How To Make Your Own Balance Board And Improve Your Snowboard Balance

 

Indo Board

Balance boards like the one above are great for working on your overall balance while off the snow, but they’re also kind of pricy for what is basically a few pieces of wood and a roller.

To solve this, one of our readers decided to make his own balance board. I thought it was a neat project, so I’m going to repost the instructions and pictures he sent me in case any of you guys want to build your own balance boards.

This does require some basic knowledge of how to use power tools like drills and cutters, so it’s not a project for everyone.

Here’s some alternatives for the non-power tool using readers of Snomie:

  1. 2 liter coke bottle filled with water + skateboard deck (very simple and cheap budget alternative to buying an Indo board)
  2. Buy the original Indo Board (indoboard.com) (easy, no work required, but pricy)

Alright, so for the rest of my readers who like DIY projects and know how to use power tools (or can bribe a knowledgable friend to help them), here’s how to build your own balance board.

The homemade balance board:

Homemade balance board - final product

Disclaimer – As with building anything and handling tools/power tools, please make sure you’re careful and know what you’re doing. If you are under 18, don’t try this without help from your parents.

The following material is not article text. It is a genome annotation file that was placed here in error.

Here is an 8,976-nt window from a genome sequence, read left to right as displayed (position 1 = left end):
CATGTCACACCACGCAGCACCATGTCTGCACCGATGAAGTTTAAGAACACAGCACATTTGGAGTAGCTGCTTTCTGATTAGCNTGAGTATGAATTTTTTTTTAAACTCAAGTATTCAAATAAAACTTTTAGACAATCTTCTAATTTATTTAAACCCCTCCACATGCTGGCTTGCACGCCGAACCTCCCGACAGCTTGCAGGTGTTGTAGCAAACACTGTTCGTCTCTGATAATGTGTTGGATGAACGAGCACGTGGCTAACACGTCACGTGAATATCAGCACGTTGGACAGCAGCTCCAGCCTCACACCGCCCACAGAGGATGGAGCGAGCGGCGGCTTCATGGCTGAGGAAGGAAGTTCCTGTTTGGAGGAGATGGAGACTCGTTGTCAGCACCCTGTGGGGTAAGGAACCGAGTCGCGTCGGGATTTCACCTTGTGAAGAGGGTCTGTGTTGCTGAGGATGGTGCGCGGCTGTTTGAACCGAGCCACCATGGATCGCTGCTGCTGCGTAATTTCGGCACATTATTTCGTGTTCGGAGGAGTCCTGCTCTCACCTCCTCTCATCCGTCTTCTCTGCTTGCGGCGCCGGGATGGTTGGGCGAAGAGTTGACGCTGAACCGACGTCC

Don’t even think about using power tools if you don’t know how to safely use them.

Obviously I take no responsibility if you injure yourself building or using this balance board, so please build and use with care.

What you need:

  • 1 plywood board: 76cm x 46cm x 18mm
  • 2 plywood bumpers: 46cm x 6cm x 18mm (which are first attached to the board, then cut out with the same pattern)
  • 1 PVC pipe: 16cm diameter x 3mm thickness x 120cm length
  • 6 screws 30mm
  • 3 strips of duct tape to put around each PVC pipe (for grip)

Optional:

  • 1 layer of varnish for the finishing touch
  • 2 rubber stops (to stop ends of balance board loudly hitting against ground)

How to build the balance board plank:

balance board plank

Step 1:

Cut out the board, then the 2 bumpers.

Step 2:

Draw half a circle on both ends and on both sides of the board with a radius of 23cm.

Step 3:

Attach the 2 bumpers to the nose and tail with 3 screws while making sure the screws form a triangle and that they are located at least 1-2cm from the sides.

Drill a countersink for every hole so the head of the screw is flush with the surface.

Step 4:

Cut out the arcs on both ends of the board with a jigsaw.